My approach may be frowned upon. A fieldset without a legend is a non-semantic element, added purely for layout. I might try and argue that the main purpose of a fieldset is (or was) purely visual anyway, despite the presence of a legend. I am not too concerned: it is a nice, simple, solution.

The centre class is used with the radio buttons and checkboxes. text-align: center is the simplest solution, rather than, for example, putting them in a DIV, giving this DIV a fixed-width and using margin: 0 auto. I have no reason (currently) to introduce this extra DIV. I am labouring this point because people sometimes overlook this simple use of text-align.

(There is a bit more CSS work required with the radio button and checkboxes, discussed shortly.)

fieldset.centre legend Centring the text also causes the legend to be centred. Note that I have avoided creating an (unnecessary) class-name for these legends, just to bring them back to the left. A legend will only be centred when it appears within a fieldset of class-name centre.
legend {
    font-weight: bold;
}


Is this necessary, or effective? I think it looks okay.
label {
    display: inline-block;
    margin-top: 3px;
    margin-bottom: 3px;
}
label span {
    display: inline-block;
    width: 100px;
    height: 16px;
    text-align: right;
    margin-right: 15px;
}


People take, and recommend, a number of approaches to aligning text next to inputs. Specifically, keeping them vertically centred: sharing the same mid-line. Using display: table-cell so that vertical-align can be used, using tables, sometimes making use of line-height. Using display: inline-block tends to be a good solution (or the first step towards a solution) to many alignment issues. To complete the solution my approach is to ensure that the elements (the spans and inputs) occupy the same vertical space. The spans are given a height of 16px and their font-size is 12px, inherited from the form's rule. The inputs will (shortly) be given a font-size of 12px (because this isn't inherited from the form) and padding of 2px. 12+2+2 = 16.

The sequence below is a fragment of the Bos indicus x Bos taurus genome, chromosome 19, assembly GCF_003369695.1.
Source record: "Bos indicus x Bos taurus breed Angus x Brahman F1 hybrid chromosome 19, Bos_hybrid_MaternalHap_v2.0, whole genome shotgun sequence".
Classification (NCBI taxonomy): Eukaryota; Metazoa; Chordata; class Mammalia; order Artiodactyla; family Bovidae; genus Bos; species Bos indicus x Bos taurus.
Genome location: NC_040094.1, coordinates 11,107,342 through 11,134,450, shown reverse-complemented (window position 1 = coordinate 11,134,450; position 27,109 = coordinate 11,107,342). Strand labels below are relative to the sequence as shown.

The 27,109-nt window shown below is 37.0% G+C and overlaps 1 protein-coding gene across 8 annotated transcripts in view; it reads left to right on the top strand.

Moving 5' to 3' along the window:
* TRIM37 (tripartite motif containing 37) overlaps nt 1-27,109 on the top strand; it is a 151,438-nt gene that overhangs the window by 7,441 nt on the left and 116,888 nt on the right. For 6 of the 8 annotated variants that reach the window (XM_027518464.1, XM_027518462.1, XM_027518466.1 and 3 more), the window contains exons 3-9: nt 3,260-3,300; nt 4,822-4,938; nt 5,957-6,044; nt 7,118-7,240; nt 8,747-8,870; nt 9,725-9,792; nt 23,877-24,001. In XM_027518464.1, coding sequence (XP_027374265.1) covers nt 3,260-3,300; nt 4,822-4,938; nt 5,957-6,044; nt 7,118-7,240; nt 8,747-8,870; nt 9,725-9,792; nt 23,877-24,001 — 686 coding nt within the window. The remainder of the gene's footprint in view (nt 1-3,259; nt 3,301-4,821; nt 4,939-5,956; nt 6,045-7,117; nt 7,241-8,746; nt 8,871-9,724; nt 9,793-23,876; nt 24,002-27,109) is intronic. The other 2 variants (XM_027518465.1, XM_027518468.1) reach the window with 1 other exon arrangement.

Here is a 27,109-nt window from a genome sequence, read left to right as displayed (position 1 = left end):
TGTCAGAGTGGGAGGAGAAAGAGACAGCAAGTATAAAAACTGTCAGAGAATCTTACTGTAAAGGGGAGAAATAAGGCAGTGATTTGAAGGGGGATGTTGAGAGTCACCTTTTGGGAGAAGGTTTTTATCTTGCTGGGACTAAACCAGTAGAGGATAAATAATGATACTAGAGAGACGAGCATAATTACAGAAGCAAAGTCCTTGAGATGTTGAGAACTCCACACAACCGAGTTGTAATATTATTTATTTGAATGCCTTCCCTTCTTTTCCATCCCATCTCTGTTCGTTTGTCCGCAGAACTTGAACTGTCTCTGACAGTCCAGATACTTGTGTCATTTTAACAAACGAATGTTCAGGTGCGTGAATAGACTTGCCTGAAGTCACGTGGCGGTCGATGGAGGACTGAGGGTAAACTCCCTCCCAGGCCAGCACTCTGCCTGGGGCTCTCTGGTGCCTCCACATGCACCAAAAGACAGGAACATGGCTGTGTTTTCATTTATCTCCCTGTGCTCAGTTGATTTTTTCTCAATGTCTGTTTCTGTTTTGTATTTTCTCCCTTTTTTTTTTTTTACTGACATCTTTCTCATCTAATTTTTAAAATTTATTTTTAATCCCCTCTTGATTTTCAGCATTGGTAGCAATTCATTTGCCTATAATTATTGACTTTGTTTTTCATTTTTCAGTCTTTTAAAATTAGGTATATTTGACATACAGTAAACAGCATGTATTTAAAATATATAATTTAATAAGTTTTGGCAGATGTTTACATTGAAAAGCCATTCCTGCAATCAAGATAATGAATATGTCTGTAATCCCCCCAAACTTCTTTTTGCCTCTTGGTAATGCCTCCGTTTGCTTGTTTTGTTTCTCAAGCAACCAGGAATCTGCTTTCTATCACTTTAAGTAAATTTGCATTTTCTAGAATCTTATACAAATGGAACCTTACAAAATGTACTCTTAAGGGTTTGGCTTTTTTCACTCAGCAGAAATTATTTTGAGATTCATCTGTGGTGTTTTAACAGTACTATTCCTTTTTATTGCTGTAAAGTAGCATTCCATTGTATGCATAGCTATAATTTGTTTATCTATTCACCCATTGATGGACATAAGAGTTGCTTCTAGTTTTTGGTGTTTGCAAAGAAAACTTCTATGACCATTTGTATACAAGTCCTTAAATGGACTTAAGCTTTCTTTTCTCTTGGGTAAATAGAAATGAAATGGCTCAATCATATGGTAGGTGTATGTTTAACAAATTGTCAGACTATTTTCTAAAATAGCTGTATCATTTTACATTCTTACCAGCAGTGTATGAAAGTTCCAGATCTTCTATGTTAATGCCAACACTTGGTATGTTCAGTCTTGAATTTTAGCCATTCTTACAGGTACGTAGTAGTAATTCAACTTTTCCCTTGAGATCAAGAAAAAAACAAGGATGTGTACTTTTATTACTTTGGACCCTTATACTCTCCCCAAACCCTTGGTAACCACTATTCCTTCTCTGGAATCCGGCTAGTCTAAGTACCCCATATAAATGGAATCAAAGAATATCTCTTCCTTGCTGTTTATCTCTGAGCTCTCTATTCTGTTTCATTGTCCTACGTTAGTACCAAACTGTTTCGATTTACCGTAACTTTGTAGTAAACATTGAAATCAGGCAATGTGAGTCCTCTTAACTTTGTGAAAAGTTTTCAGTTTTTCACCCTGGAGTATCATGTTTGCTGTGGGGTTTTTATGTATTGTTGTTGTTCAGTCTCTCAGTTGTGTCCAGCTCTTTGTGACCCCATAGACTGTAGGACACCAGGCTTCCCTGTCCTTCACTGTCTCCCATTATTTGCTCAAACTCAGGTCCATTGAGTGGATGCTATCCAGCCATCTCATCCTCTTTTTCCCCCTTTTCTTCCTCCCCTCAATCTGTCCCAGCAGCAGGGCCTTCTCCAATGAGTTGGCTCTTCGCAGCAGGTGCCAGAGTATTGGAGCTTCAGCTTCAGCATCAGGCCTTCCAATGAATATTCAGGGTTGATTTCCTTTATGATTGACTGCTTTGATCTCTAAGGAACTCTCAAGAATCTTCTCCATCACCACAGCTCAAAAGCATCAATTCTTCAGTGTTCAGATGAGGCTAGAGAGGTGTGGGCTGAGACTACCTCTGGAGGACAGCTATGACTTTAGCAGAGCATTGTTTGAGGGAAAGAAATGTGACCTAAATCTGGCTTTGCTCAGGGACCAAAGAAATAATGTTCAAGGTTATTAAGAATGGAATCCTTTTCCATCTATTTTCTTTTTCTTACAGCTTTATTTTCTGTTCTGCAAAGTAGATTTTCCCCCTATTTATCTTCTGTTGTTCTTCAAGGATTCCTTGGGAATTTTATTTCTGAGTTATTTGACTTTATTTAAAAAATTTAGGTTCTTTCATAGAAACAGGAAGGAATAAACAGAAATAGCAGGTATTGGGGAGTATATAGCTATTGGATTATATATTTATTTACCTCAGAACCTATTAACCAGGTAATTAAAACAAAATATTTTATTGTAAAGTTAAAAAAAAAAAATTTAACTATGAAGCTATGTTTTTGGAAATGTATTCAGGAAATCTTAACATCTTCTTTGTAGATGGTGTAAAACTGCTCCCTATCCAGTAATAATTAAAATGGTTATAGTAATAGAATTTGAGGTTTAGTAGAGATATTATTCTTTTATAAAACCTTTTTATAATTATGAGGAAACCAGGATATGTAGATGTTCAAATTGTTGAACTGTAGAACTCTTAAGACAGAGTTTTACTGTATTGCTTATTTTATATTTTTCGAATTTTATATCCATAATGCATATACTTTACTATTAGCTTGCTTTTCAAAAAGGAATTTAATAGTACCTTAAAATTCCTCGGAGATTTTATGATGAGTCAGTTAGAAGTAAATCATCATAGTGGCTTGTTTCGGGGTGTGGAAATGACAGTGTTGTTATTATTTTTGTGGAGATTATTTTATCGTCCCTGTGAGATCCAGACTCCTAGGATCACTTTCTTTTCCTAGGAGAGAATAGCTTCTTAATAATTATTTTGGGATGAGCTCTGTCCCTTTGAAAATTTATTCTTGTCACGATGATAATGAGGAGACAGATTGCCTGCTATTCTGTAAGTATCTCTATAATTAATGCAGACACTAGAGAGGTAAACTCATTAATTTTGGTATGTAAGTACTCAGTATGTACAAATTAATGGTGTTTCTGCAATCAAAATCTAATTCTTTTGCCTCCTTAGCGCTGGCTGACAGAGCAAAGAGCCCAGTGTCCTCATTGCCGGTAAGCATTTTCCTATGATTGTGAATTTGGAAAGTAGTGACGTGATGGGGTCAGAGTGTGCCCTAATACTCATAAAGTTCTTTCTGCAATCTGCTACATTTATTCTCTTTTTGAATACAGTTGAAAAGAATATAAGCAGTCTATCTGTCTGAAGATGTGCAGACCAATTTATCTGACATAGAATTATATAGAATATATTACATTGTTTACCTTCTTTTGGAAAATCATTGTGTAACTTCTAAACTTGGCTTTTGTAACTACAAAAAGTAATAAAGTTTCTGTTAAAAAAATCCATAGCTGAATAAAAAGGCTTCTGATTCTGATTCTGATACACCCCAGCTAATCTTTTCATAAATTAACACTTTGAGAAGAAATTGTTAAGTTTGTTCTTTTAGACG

Floating?
Spoiler

width: 100px; This value can be increased a little if necessary.
label span.inline {
    width: auto;
    margin-right: 0;
}


This is for the radio buttons and checkboxes, to remove the previous settings. I could have used fieldset.centre span rather than creating a new class (inline) but I wanted to retain the option to choose between the two styles for the spans (inside of labels).

You might notice that the radio buttons and checkboxes are not aligned vertically with their labels (spans). This doesn't concern me. Pursue it if it interests you. However, here is a quick and easy solution that works:
input[type='radio'], input[type='checkbox'] {
    vertical-align: -2px;
}


Attached Image
input, select {
    font-size: 12px;
    padding: 2px;
}


These elements don't inherit the font-size from the form. As mentioned, I want, and need, these elements to occupy the same vertical space as their adjacent spans, to keep them all aligned neatly. Note that a select does not respect a height setting.
input:required {
    border: 2px inset red;
}


:required is a pseudo-class. Check the support for this in different browsers as a lot of people still prefer to add the class-name 'required' to these elements and target this class-name in the CSS instead. I've used inset as otherwise the elements aren't the same width as inputs without the required attribute.
input[type='date'] {
    height: 16px;
}


I want the date-input to be the same height as the other inputs, but I also need this to vertically align it with its span.
input[type='range'] {
    position: relative;
    bottom: -5px;
}


Without this the range-input sits too high on the line. I could have taken an approach similar to that for the other inputs to keep it vertically-inline, but it is a fairly detailed object and I doubted that I could achieve a consistent look cross-browser. I considered that this input is always going to be higher on the line than it should be, so decided on a simplistic approach just to pull it down a little.